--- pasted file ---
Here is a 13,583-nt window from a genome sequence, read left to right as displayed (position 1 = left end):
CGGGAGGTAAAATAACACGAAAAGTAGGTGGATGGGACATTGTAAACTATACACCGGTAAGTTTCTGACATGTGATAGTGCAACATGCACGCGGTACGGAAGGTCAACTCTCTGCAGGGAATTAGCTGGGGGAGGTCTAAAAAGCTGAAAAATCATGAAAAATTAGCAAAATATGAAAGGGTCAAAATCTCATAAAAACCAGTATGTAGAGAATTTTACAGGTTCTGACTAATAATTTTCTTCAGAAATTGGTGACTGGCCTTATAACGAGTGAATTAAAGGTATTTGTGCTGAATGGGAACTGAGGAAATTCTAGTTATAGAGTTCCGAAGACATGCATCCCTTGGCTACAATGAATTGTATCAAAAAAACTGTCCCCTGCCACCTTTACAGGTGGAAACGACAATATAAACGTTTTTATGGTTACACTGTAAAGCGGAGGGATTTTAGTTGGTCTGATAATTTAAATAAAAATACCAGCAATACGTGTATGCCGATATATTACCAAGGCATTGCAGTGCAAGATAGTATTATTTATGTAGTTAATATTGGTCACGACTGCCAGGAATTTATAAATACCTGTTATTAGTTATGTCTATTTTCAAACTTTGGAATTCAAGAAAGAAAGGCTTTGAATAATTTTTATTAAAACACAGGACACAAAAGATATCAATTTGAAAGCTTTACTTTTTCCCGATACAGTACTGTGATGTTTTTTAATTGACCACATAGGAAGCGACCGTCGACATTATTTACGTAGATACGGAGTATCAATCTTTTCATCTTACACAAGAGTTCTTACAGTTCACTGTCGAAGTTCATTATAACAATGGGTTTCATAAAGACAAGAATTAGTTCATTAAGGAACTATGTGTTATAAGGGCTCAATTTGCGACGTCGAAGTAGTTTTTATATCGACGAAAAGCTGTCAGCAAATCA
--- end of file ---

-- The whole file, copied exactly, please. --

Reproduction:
Here is a 13,583-nt window from a genome sequence, read left to right as displayed (position 1 = left end):
CGGGAGGTAAAATAACACGAAAAGTAGGTGGATGGGACATTGTAAACTATACACCGGTAAGTTTCTGACATGTGATAGTGCAACATGCACGCGGTACGGAAGGTCAACTCTCTGCAGGGAATTAGCTGGGGGAGGTCTAAAAAGCTGAAAAATCATGAAAAATTAGCAAAATATGAAAGGGTCAAAATCTCATAAAAACCAGTATGTAGAGAATTTTACAGGTTCTGACTAATAATTTTCTTCAGAAATTGGTGACTGGCCTTATAACGAGTGAATTAAAGGTATTTGTGCTGAATGGGAACTGAGGAAATTCTAGTTATAGAGTTCCGAAGACATGCATCCCTTGGCTACAATGAATTGTATCAAAAAAACTGTCCCCTGCCACCTTTACAGGTGGAAACGACAATATAAACGTTTTTATGGTTACACTGTAAAGCGGAGGGATTTTAGTTGGTCTGATAATTTAAATAAAAATACCAGCAATACGTGTATGCCGATATATTACCAAGGCATTGCAGTGCAAGATAGTATTATTTATGTAGTTAATATTGGTCACGACTGCCAGGAATTTATAAATACCTGTTATTAGTTATGTCTATTTTCAAACTTTGGAATTCAAGAAAGAAAGGCTTTGAATAATTTTTATTAAAACACAGGACACAAAAGATATCAATTTGAAAGCTTTACTTTTTCCCGATACAGTACTGTGATGTTTTTTAATTGACCACATAGGAAGCGACCGTCGACATTATTTACGTAGATACGGAGTATCAATCTTTTCATCTTACACAAGAGTTCTTACAGTTCACTGTCGAAGTTCATTATAACAATGGGTTTCATAAAGACAAGAATTAGTTCATTAAGGAACTATGTGTTATAAGGGCTCAATTTGCGACGTCGAAGTAGTTTTTATATCGACGAAAAGCTGTCAGCAAATCA